Is quiche considered a pie?
Whether a quiche is a pie is a hotly debated question. Okay, maybe not that hotly debated, but dictionary.com describes a pie as "a baked food having a filling of fruit, meat, pudding, etc., prepared in a pastry-lined pan or dish and often topped with a pastry crust."
Quiche is actually made with pie crust and a tart is made with a pastry crust, so according to this definition, even a pie isn't a pie but let's assume they use pie and pastry crust interchangeably. We would consider it to be a pie because it fits all the qualifications. Well, mostly. However, you will have to make your own decision on this.
Is tart the same as quiche?
As we discussed more above, tarts and quiche are very similar but have some differences. The main difference is that quiche is most often seen as part of a meal while tarts, even though they can also be savory, are still mostly thought of as a type of dessert. This may be because fruit is often chosen as one of the fillings.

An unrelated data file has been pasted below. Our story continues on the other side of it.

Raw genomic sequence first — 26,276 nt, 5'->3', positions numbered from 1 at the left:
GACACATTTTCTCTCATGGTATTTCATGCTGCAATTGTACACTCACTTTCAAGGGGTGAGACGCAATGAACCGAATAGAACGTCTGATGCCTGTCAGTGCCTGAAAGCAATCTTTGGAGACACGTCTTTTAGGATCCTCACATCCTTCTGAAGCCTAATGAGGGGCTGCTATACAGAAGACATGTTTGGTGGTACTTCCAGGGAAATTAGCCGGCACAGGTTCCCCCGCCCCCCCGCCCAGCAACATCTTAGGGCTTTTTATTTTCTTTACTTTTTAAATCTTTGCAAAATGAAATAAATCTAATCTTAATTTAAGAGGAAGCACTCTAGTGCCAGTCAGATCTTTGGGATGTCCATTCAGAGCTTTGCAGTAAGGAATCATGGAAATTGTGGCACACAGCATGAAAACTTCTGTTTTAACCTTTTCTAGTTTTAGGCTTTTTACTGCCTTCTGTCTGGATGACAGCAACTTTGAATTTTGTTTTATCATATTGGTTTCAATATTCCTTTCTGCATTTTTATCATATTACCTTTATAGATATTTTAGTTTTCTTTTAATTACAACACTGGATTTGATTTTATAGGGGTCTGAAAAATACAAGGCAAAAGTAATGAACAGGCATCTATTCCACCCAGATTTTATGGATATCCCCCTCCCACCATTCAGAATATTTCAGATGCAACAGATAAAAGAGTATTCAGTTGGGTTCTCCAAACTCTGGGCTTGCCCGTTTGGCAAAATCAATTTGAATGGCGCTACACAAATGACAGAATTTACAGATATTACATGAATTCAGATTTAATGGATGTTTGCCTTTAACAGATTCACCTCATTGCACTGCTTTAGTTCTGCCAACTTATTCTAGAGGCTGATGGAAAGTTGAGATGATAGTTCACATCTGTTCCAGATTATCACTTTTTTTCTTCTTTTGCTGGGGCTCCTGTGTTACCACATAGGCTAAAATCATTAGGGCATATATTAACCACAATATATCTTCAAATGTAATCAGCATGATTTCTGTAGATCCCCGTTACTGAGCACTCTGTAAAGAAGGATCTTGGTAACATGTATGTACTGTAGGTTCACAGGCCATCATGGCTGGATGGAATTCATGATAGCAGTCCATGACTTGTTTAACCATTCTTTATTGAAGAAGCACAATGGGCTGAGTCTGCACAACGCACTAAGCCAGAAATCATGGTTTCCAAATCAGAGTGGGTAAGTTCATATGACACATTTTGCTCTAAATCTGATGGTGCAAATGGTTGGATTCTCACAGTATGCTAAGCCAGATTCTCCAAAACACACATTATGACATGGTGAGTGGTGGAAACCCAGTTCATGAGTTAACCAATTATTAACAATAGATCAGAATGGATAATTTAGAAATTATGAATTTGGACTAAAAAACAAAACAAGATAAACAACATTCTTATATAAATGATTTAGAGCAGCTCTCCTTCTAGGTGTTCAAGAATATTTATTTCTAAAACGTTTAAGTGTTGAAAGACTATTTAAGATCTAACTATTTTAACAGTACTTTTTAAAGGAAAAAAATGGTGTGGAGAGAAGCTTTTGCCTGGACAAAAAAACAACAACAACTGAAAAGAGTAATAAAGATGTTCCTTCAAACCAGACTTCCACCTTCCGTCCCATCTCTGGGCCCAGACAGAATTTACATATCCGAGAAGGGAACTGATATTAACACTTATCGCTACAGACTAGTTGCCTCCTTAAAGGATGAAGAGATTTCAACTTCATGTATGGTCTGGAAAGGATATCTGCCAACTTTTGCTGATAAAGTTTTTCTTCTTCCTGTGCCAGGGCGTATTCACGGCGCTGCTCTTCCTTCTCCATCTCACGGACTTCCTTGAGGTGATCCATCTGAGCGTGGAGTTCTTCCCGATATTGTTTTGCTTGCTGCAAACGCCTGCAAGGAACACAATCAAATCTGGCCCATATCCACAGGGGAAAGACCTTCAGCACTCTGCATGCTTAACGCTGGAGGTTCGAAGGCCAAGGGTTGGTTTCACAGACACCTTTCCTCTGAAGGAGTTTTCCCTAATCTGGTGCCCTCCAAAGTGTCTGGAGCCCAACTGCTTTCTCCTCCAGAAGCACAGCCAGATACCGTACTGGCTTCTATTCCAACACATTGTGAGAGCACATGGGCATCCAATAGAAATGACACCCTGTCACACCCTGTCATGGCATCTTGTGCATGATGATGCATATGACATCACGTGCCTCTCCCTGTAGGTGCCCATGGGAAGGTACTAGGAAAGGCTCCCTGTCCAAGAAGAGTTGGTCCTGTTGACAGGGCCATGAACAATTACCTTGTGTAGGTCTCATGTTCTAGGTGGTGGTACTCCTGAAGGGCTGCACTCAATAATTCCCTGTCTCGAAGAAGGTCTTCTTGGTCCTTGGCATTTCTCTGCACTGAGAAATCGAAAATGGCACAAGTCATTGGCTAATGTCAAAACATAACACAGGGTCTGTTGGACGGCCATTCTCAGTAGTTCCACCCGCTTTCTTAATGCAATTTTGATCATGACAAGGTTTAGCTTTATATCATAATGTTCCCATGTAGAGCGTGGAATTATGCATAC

The pastry crust used in tarts is also firmer than the flakier pie crust used in quiche so it presents a stronger foundation for the sweeter and richer fillings. This firmer crust also makes the smaller dessert tarts easier to handle as the firmer crust doesn't flake or fall apart.
Are quiche and pie crust the same thing?
Quiche is made with the same recipe for the crust that is used when making a pie. The crust does take on some of the flavors of the ingredients which can result in the crust of a quiche taste slightly more savory than that of a pie which may make it seem like a different recipe.
What is the difference between flan tart and quiche?